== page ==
28 Jul 2006, 7:49 p.m. - Pat Fogarty

Info. on the Waytes can be found at: http://www.waits.org.uk/kingslynn/history.htm

28 Jul 2006, 8:36 p.m. - Aqua

From the Glossary. municipal musicians. On this date jul 27 63., they were singers only , no musical instruments. spelling waytes,waits

29 Jul 2006, 4 a.m. - Aqua

OED Forms: 3-7 wayte, waite, (5 wayet, whayte), 4-7 wayt, 4, 7 weyte, (6 weytte, wette), 5-6 wate, (5 watte), 6 waytte (waitte, wayght, weyght, wyethe, whet), 7 waight, (weight), 4- wait. I. The action of WAIT v.1 wayte one of the many versions of use of wait: b. A watchman attached to the royal household who sounded the watch, etc., by the blowing of a pipe, trumpet, or other wind-instrument. c. A municipal watchman. 8 a. pl. A small body of wind instrumentalists maintained by a city or town at the public charge. Also sing., a member of this body. Obs. They played for the daily diversion of the councillors, on ceremonial and festive occasions, and as a town or city band they entertained the citizens, perambulating the streets, often by night or in the early morning. 1617 MORYSON Itin. IV. IV. i. (1903) 301 In like sorte many Cittyes mantayne at publike charge Musitians, vsing Sagbutts, Hoboyes, and such loude Instruments, which wee call the waytes of Cyttyes, and these play at the publicke house of the Citty each day at Noone, when the Senatours goe to dinner, and at all publike Feasts. a1625 FLETCHER Captain II. ii, Jac. Hark, are the Waits abroad? Fab. Be softer prethee, 'Tis private musick...Jac. Well I will hear, or sleep, I care not whether. 1667 Lond. Gaz. No. 189/1 The Mayor, Aldermen and Common Council of this Town, after a Sermon Preached to them, went to the Market-Cross in their Formalities, the Waytes playing before them. 1670 Moral State Eng. 132 The Weights of the Town who played upon Cornets and Haut-bois. later a band :b. pl. A band of musicians and singers who perambulate the streets by night at the approach of Christmas and the New Year playing and singing carols and other seasonable music for gratuities. 1773 Waiter: 1. One who watches, or observes closely; one who is on the look-out. Obs There be many versions of wait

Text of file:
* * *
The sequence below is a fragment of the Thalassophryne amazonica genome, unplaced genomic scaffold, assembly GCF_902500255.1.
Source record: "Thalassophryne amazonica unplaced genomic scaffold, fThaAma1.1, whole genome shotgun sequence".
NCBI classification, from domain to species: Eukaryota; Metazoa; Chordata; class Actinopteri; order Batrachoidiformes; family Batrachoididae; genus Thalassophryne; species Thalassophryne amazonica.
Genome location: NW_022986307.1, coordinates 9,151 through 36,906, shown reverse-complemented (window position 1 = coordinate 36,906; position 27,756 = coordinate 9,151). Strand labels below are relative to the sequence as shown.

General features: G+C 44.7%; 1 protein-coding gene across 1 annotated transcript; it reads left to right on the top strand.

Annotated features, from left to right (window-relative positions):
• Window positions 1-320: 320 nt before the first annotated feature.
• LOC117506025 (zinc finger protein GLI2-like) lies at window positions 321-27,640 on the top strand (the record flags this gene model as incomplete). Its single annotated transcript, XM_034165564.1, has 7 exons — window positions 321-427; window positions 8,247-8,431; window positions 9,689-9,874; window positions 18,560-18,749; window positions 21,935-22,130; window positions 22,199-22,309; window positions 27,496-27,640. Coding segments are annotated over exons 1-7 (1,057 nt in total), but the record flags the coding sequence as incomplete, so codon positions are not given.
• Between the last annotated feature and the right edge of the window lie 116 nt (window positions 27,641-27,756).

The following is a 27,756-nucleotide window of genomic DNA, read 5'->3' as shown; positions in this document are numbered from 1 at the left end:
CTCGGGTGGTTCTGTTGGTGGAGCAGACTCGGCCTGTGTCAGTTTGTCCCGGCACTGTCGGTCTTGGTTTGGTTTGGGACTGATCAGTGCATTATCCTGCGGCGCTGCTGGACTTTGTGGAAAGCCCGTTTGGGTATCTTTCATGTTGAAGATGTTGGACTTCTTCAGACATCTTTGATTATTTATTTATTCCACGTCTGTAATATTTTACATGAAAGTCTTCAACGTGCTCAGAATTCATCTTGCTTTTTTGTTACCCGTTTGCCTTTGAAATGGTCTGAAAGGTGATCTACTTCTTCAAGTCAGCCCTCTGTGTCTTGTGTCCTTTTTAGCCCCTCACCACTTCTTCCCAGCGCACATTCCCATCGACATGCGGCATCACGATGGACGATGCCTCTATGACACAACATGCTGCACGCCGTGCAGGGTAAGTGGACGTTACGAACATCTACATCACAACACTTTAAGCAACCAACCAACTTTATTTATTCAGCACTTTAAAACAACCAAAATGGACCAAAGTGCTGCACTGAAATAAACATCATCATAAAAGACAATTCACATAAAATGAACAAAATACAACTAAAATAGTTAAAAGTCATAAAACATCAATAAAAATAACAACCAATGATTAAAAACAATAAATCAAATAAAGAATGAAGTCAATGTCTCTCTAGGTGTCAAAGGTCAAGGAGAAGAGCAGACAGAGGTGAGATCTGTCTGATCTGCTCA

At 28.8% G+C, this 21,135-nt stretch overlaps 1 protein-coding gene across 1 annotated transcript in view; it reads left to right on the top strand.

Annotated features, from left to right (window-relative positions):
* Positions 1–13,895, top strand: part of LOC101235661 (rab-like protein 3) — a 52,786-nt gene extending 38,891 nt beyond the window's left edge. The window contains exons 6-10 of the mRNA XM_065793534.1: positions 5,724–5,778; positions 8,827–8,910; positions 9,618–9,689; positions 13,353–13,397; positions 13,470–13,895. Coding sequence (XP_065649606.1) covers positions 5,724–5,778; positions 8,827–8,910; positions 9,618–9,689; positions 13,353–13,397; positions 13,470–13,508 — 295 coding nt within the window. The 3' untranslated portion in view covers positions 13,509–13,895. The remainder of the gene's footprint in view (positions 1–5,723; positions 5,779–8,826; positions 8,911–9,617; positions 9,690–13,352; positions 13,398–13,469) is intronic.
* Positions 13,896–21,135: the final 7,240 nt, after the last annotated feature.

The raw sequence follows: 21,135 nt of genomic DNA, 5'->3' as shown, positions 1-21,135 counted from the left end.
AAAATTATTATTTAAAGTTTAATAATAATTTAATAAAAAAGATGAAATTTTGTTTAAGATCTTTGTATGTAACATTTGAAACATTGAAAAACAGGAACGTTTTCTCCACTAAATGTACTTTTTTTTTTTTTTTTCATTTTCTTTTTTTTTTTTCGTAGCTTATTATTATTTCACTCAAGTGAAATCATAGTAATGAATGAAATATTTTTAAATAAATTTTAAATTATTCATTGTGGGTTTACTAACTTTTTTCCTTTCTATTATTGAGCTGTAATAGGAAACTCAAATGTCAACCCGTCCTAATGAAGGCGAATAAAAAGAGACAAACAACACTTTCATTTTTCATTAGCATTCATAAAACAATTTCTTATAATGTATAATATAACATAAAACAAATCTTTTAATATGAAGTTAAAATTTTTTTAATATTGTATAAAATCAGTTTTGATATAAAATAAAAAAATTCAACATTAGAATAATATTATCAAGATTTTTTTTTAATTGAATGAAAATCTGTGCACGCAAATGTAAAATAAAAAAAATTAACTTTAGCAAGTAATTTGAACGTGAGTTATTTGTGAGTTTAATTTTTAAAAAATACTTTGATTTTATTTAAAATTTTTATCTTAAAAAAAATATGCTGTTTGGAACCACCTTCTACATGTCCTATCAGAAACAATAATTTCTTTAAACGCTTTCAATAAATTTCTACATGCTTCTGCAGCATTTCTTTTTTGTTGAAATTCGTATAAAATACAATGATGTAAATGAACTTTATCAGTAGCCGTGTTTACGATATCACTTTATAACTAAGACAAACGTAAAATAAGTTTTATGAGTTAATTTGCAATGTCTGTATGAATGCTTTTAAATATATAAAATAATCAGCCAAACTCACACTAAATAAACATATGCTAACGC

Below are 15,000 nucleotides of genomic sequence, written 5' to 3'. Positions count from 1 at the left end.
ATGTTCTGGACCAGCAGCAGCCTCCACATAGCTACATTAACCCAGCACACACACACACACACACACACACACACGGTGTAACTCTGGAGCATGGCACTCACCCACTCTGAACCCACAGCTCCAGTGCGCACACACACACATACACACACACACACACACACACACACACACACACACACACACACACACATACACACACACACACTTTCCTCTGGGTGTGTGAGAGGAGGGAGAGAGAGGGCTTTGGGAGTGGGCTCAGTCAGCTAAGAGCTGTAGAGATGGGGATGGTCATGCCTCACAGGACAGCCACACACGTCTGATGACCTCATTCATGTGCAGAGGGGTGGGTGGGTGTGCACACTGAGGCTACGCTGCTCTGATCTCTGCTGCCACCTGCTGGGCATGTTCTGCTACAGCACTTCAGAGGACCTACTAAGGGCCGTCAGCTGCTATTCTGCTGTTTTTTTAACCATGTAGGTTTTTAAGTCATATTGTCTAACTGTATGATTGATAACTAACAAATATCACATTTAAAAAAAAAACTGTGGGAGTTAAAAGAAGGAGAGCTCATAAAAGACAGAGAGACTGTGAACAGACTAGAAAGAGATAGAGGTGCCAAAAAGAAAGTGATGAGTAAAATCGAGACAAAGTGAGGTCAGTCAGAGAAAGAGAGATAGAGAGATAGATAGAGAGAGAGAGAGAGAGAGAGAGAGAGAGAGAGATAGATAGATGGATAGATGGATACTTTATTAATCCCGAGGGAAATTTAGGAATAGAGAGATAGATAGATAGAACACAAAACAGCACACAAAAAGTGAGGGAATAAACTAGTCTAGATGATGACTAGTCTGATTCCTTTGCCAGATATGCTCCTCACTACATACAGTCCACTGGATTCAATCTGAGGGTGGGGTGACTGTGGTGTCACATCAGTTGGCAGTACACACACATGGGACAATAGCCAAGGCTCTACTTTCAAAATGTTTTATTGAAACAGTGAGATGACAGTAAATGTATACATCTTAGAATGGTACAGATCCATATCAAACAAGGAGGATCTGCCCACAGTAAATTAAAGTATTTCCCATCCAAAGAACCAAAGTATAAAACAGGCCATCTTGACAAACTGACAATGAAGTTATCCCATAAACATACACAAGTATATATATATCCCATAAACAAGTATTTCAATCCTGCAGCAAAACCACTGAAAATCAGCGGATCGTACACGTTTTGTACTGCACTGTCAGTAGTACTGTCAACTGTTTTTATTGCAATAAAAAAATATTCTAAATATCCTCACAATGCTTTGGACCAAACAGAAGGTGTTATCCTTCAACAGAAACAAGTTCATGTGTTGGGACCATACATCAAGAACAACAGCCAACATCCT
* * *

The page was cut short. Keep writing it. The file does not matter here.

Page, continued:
23 Jan 2007, 3:50 p.m. - Chris Gutteridge

A more extensive explanation of Waits can be found at the Waits Website: http://www.waits.org.uk/

4 Mar 2015, 11:32 p.m. - Terry Foreman

Waits or waites were British town pipers. From medieval times up to the beginning of the 19th century, every British town and city of any note had a band of waites. https://en.wikipedia.org/wiki/Wait_%28musician%29

25 Jul 2016, 2:17 p.m. - Bill

WAITS, a sort of wind music. ---An universal etymological English dictionary. N. Bailey, 1724.

2 Feb 2022, 12:23 a.m. - San Diego Sarah

Pepys only refers to waytes (aka waits or waites) once in the Diary by name. However, these entrepreneurs serenaded him with various levels of professionalism quite a few times. Search on "waits" under ANNOTATIONS they'll be flagged as I find them.

24 Jun 2022, 4:35 a.m. - San Diego Sarah

From medieval times up to the early 19th century, every British town and city of any note had a band of waites (modern spelling waits). Their duties varied from time to time and place to place, but included playing their instruments through the town at night, waking the townsfolk on dark winter mornings by playing under their windows, welcoming Royal visitors by playing at the town gates, and leading the Mayor's procession on civic occasions. ... Waite and Wakeman are derived from individuals who worked as waits. Ferdinando Gibbons was one of the Waits of Cambridge; his sons Edmund, Ellis and Orlando became notable musicians. Some tunes are extant named after the waits of particular towns and cities, e.g. Chester Waits and London Waits. The usual instrument of the waits was the hautboy; its loud and pungent sound suiting it to outdoor playing. https://en.wikipedia.org/wiki/Wait_(musician)


Chart showing the number of references in each month of the diary’s entries.